Memory and Amyloid

Nov 11, 2017 | | Say something

Memory and Amyloid ;

Amyloid is the prime suspect behind Alzheimer’s disease. Scientists know that hurts memory by killing brain cells. Now, new research reveals amyloid causes memory loss in brain cells perfect health, too. Learn how Alzheimer’s disease develops.


A protein in the brain is believed to be a key component in the progression of dementia can cause memory loss in healthy brains, even before physical signs degeneration appear, according to new University of Sussex research.

The study, published in the open access Nature Publishing Group Daily Scientific Reports reveals a direct relationship between the main culprit for the loss of disease Alzheimer and memory.

Alzheimer’s disease is characterized by the formation of amyloid plaques in brain tissue. These amyloid plaques are composed of an insoluble protein, “amyloid beta” ( Abeta , for short), which form small structures called “oligomers” which are important in disease progression.

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Although these proteins are known to be involved in Alzheimer’s disease, little is known about how they lead to memory loss.

researchers Sussex Neuroscience investigated how Abeta affected healthy brains of snails pond ( Lymnaea stagnalis ) by observing the effect of administration of the protein after a job training food reward .

The results showed that snails treated with Abeta had significantly deteriorated memories 24 hours later when tested with the task of food, even though his brain tissue showed no sign of damage.

lead author of the study Lenzie Ford said that this shows that Abeta alone is sufficient to lead to the symptoms of memory loss that are well known in Alzheimer’s disease.

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she said: “What we observed was that the brains of snails remained apparently healthy, even after application of the protein was no loss of brain tissue, no signs of cell death, no change. in the normal behavior of animals, and yet the memory is lost.

“This shows that the amyloid protein Alzheimer not only affect memory killing brain neurons, which appear to be specifically targeted the specific molecular pathways necessary for memories that remain. “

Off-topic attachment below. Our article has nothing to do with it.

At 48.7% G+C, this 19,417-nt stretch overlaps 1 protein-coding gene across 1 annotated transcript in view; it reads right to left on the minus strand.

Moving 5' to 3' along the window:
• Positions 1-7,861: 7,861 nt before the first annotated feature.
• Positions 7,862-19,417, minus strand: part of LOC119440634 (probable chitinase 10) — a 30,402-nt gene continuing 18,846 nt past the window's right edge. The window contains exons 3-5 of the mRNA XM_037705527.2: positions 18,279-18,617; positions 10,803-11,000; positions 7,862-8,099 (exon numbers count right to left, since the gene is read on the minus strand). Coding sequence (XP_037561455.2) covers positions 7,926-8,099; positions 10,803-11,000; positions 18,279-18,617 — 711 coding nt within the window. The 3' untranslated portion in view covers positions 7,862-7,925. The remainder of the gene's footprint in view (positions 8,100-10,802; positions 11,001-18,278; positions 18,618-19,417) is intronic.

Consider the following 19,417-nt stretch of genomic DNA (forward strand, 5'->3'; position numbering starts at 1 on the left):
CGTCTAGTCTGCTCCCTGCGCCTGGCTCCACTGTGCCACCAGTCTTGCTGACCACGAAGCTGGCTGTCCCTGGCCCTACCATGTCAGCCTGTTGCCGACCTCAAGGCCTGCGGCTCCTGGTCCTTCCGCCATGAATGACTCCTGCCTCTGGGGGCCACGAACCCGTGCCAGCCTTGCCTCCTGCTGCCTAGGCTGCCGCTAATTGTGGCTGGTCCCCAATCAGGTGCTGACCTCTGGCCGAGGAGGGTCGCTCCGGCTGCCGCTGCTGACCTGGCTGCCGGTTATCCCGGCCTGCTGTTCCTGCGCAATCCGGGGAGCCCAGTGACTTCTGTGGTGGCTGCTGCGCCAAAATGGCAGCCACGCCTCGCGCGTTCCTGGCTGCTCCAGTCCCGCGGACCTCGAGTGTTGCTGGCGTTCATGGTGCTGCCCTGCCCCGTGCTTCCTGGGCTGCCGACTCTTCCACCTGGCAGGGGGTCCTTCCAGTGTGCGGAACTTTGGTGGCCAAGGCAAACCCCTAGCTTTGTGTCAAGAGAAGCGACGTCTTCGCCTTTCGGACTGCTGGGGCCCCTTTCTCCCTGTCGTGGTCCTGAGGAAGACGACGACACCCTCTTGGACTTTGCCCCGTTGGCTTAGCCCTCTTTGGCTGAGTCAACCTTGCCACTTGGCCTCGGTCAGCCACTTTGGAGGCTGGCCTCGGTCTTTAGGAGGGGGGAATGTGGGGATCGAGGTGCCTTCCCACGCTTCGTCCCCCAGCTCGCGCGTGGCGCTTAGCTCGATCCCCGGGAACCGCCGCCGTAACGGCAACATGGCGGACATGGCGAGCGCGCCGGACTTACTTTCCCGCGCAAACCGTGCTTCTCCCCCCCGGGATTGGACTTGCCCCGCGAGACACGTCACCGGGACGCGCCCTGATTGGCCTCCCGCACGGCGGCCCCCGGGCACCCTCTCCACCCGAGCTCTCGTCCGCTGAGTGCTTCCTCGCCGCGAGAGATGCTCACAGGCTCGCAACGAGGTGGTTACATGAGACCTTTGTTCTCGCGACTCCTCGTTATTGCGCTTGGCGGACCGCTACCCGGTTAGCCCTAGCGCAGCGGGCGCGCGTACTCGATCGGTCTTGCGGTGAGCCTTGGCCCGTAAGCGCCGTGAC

professor George Kemenes, neuroscientist Sussex pioneered a thorough understanding of the molecular mechanisms of learning and memory in the nervous system of pond snail, he said: “. Because we understand the ways of memory as well, the simple brain snail has provided the ideal model system that allows us to link memory loss established for pure Abeta “

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work will provide a platform for further investigation of mechanisms and effects on memory pathways that lead to this loss of memory

professor Serpell, lead author of the study and co-director of the University research dementia Sussex Group, said:. “. It is absolutely essential that we understand how Alzheimer’s disease develops in order to find specific targets for therapeutic to combat this disease “

Source:


Journal reference

  1. Lenzie Ford, Michael Crossley, Thomas Williams, Julian R. Thorpe, Louise C. Serpell and György Kemenes . effects of exposure Aß in associative long-term memory and neural mechanisms in a defined neural network Scientific Reports , 2015 DOI:. 10.1038 / srep10614

This article was originally published on alzheimersweekly, Read the original article here

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Posted in: Alzheimer's & Dementia, Understanding Dementia

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